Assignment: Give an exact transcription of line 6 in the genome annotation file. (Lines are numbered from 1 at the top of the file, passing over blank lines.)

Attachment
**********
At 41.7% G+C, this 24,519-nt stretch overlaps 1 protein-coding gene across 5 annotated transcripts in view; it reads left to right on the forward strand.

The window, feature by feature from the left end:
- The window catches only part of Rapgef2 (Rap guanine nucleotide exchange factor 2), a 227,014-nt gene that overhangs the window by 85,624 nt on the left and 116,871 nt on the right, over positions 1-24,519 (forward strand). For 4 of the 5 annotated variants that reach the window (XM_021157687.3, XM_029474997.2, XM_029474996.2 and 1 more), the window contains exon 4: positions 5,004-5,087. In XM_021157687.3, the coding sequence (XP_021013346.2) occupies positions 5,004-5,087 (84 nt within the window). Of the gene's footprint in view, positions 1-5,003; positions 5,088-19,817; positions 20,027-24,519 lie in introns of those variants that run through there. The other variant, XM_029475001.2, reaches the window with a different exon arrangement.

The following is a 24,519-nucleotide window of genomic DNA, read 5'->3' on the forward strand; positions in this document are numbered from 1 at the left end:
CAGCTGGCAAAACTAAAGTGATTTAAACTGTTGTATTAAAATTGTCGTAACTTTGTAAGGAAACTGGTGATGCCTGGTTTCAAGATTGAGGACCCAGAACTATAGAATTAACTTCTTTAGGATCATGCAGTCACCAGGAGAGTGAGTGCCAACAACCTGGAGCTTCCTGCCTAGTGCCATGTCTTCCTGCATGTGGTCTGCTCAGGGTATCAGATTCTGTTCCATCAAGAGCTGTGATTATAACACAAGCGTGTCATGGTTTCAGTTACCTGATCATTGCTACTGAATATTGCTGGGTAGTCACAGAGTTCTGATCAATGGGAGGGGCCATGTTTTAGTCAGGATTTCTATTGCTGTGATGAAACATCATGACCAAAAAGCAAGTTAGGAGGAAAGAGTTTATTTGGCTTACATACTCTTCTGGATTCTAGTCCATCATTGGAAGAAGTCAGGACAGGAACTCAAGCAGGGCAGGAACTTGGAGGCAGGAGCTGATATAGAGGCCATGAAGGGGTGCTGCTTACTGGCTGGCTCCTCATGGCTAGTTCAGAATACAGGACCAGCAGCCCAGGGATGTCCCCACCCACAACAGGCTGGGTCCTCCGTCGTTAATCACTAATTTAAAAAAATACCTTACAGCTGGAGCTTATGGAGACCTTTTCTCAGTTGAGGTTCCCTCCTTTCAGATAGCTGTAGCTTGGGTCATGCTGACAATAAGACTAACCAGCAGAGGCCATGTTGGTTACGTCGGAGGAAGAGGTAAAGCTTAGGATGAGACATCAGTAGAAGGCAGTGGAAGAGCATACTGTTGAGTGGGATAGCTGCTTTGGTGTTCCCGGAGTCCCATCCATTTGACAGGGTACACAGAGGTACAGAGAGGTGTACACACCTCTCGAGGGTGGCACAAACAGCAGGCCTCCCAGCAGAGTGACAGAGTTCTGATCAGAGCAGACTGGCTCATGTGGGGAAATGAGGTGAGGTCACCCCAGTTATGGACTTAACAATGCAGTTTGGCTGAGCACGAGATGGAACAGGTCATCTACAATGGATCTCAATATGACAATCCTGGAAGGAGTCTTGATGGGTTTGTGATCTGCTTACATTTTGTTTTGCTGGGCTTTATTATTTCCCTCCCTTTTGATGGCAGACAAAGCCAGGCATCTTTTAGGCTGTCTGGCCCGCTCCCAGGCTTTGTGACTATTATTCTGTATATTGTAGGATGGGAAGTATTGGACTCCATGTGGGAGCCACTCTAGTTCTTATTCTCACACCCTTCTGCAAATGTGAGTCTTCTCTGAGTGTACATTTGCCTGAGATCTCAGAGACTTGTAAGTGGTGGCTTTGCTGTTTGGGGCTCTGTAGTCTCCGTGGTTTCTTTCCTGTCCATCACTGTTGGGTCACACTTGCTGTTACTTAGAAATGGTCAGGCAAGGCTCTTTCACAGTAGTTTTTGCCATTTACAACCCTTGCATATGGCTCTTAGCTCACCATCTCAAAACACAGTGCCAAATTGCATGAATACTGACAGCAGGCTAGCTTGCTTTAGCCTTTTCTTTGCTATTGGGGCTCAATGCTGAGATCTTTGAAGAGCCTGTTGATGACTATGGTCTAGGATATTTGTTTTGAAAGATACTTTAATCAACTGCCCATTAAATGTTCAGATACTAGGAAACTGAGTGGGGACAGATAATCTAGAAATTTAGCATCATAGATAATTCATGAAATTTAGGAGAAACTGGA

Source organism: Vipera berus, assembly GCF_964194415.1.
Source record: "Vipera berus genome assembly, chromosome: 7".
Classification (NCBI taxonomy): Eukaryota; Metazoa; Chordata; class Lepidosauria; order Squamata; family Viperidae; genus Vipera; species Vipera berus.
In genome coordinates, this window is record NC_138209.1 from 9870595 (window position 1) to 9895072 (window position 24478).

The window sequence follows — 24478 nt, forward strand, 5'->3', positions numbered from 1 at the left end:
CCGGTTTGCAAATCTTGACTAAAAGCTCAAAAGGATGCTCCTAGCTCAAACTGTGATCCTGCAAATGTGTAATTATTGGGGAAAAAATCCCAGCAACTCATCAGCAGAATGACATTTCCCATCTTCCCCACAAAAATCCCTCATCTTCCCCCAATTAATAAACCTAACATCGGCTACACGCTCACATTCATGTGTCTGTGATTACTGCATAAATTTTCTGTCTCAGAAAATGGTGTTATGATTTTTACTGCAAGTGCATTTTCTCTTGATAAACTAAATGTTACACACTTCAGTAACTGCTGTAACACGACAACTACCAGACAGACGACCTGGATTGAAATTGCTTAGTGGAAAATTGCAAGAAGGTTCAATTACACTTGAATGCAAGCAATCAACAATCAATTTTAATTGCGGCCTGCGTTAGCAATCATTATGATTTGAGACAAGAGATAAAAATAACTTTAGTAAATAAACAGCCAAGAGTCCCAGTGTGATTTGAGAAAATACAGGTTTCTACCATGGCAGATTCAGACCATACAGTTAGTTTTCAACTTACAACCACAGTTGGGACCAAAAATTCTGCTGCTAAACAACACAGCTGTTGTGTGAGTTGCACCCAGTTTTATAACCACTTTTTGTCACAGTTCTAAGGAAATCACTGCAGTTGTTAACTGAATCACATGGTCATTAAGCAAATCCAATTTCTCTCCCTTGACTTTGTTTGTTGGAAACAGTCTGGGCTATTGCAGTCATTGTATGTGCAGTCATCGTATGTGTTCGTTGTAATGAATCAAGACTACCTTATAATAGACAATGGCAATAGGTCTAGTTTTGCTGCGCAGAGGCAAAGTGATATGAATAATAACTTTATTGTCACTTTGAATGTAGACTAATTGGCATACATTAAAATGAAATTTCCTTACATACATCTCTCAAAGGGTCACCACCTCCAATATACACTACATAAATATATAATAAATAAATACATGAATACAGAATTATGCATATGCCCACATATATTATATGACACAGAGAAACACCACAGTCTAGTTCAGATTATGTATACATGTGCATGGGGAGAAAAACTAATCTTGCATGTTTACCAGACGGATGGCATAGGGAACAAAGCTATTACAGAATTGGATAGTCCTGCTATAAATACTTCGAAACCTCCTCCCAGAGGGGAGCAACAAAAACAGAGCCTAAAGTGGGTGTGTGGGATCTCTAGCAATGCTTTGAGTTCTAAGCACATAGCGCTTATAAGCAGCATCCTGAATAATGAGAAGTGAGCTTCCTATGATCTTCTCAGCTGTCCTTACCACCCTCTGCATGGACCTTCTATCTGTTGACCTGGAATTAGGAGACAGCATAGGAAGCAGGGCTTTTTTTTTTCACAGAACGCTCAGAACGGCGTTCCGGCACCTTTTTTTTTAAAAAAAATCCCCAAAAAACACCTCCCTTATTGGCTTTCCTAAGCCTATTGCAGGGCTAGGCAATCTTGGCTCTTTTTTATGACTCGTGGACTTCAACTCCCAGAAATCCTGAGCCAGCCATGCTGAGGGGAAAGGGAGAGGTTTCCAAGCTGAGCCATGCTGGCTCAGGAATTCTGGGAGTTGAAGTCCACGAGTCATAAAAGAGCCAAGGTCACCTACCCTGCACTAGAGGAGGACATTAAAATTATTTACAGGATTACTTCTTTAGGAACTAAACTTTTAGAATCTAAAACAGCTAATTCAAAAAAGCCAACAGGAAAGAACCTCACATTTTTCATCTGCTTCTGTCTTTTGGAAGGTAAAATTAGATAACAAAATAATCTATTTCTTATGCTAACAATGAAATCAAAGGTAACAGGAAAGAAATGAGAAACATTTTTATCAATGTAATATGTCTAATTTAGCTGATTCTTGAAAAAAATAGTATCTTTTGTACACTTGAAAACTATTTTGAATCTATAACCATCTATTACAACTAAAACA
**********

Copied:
Source organism: Vipera berus, assembly GCF_964194415.1.